The Quasimodo Pile Goes Down—Son of a Birch!

I’ve been taking advantage of our cold weather to split the most ugly, cantankerous, gnarly, and twisted pieces of wood that you can imagine.

Boy, have there been some tough ones. I wrote about the glory of winning in battle over these mean, twisted, miserable chunks of firewood last winter. It’s still one of the truly wonderful parts of our -30 to -40 F cold snaps. The added brittleness of the wood usually makes these stubborn pieces of firewood split fairly easily.

But this year I have one tree that is just killing me. Every damned piece of this thing has been a fight.

Son of a Birch!

Regular readers may remember when I found an old birch on the hill behind the house that had a visible fire scar at its base. I cored that tree and found that it had been growing for 120-130 years since that fire.

I may not have mentioned that about a year later it was clear that this venerable old tree was dying fast, so I cut it down and diced it up for firewood. Wow, was that a big tree. And seriously heavy. I carried it piece by piece out of a thicket and stacked it in the woods to dry for two years. The basal pieces were too big and heavy to lift, even after drying for a year, so I had to take the saw back out there and cut them in half. This past summer I hauled the whole thing out manually piece by piece and stacked it in the woodshed for burning this winter. It was a massive effort and most of a cord.

The gnarled old birch dropped in the shed for stacking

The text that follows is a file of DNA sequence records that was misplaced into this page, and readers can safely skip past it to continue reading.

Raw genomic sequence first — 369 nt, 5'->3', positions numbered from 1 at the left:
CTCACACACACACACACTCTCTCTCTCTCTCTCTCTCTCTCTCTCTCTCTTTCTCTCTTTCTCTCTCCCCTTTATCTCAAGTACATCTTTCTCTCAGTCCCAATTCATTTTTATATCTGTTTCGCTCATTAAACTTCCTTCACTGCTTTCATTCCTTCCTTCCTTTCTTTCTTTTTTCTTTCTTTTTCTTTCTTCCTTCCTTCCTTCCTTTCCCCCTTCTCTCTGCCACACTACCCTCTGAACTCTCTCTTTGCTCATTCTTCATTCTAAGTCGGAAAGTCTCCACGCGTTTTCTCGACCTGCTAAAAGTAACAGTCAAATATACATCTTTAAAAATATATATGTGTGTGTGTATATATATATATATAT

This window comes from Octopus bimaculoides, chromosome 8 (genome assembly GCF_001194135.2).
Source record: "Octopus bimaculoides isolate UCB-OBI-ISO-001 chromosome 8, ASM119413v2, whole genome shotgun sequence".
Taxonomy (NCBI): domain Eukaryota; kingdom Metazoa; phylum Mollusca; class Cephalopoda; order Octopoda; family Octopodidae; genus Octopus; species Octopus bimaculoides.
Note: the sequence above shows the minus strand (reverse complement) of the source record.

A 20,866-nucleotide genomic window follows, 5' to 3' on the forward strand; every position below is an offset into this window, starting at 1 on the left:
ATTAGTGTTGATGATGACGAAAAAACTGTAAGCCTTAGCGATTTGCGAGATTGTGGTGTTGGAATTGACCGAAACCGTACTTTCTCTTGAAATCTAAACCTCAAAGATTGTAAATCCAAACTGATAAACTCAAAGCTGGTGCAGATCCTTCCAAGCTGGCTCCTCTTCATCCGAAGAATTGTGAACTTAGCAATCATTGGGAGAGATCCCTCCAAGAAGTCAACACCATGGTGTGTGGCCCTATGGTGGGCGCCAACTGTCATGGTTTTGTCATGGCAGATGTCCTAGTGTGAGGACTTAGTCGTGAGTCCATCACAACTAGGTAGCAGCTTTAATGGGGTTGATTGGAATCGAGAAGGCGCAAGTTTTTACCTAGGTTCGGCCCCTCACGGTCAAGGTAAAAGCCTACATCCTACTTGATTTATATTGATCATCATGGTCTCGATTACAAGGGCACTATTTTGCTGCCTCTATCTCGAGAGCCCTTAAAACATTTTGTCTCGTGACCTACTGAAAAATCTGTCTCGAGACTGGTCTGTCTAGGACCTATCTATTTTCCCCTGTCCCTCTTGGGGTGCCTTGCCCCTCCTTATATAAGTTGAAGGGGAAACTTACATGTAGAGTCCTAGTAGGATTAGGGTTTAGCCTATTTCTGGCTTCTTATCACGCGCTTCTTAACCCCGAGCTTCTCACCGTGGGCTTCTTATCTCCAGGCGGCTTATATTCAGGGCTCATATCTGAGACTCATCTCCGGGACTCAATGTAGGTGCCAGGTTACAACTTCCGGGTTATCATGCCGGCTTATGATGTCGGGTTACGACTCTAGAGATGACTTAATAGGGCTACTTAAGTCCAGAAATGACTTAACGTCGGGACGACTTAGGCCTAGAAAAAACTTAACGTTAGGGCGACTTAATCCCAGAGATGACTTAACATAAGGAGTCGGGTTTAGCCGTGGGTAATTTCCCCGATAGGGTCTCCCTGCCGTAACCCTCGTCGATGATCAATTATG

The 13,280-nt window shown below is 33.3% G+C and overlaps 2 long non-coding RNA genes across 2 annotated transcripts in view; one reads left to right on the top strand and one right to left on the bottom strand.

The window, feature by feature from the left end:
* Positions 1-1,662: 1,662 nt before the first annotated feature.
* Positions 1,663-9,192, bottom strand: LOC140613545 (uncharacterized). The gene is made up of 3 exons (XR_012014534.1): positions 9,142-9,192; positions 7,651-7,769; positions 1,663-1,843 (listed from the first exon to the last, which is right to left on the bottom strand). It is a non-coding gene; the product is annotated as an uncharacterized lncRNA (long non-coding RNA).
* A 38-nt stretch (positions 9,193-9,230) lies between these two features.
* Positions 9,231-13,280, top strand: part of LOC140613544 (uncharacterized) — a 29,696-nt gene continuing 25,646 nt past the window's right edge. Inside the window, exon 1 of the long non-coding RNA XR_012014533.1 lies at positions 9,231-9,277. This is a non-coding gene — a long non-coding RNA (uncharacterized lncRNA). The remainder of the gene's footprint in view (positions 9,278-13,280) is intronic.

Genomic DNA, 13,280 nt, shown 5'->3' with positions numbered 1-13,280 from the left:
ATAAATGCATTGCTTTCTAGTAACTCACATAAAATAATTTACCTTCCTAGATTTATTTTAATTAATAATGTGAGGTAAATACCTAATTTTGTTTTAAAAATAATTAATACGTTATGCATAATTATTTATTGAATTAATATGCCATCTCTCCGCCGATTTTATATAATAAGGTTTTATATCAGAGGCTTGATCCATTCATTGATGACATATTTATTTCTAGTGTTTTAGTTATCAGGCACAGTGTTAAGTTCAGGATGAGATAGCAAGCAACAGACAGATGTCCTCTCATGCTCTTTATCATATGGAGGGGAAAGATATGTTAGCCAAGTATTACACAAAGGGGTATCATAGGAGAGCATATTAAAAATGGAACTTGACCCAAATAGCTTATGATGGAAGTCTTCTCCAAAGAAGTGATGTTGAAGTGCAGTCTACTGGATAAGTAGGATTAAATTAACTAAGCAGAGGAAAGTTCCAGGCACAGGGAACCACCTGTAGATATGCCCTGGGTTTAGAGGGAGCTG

We burn a mix of aspen, spruce, and birch, and this year I had the sense to stack this blend in roughly sorted groups so I could draw from the most appropriate wood for the weather. Aspen burns fast and hot and is perfect for warming the house quickly in the evenings; and in moderate weather the house holds enough heat overnight that you want the fire to go out. Spruce puts out a nice heat with a longer finish, which is great for cooler nights. And birch is what you want to pack the firebox with overnight when it’s really cold out. So I’ve been splitting a lot of birch lately. And most of it happens to be from that gnarly old tree.

It’s been just one twisted chunk of misery after another. The tree had been about ten inches in diameter when the fire damaged it, so it was easily over 200 years old. After wrestling with that miserable old thing for so long, I am pretty sure that every grain that was laid down for the past 120-130 years was optimally placed to foil this puny human.

There are two odd things about this tree. First, there were so many ugly chunks that I overloaded the Quasimodo pile and had to stack a lot of the tough-looking pieces in among the more normal ones. The other odd thing is that even the normal-looking pieces have proven to be uncommonly hard to split. What would ordinarily take one or maybe two whacks with the splitting maul will take 3 to 6—and really hard ones. Gut-grunting, muscle-pulling, all-out, full-tilt, hard-as-I-can-swing strokes. And the eight-pound head of the splitting maul goes in about half an inch and the log just gives a little squeak—mocking my tiny muscles.

A Quasimodo chunk on a Quasimodo block.

One piece I just could not get to split. That’s never happened before. It seemed small enough that I could get it into the stove, so I hauled it inside whole—and it was just too big to fit in the stove door that night. Foiled again. Ten degrees colder and another 10-15 strokes and I solved that problem. Overconfidence regained, I took on another challenging piece and hit the proverbial brick wall. I stopped counting after 20 hits but had the good sense to stop before 30. Inspiration struck. The day before, I’d decimated my chopping block and needed a new one. This seemed like a well-tested volunteer, and it’s been working great for the past week.

I have to say, that once it’s split into stove-sized pieces, this old birch burns like a long, warm dream. So despite all my complaining, my hat is off to my nemesis tree. Perhaps I’ll grow up to be an ugly twisted bastard someday, too.

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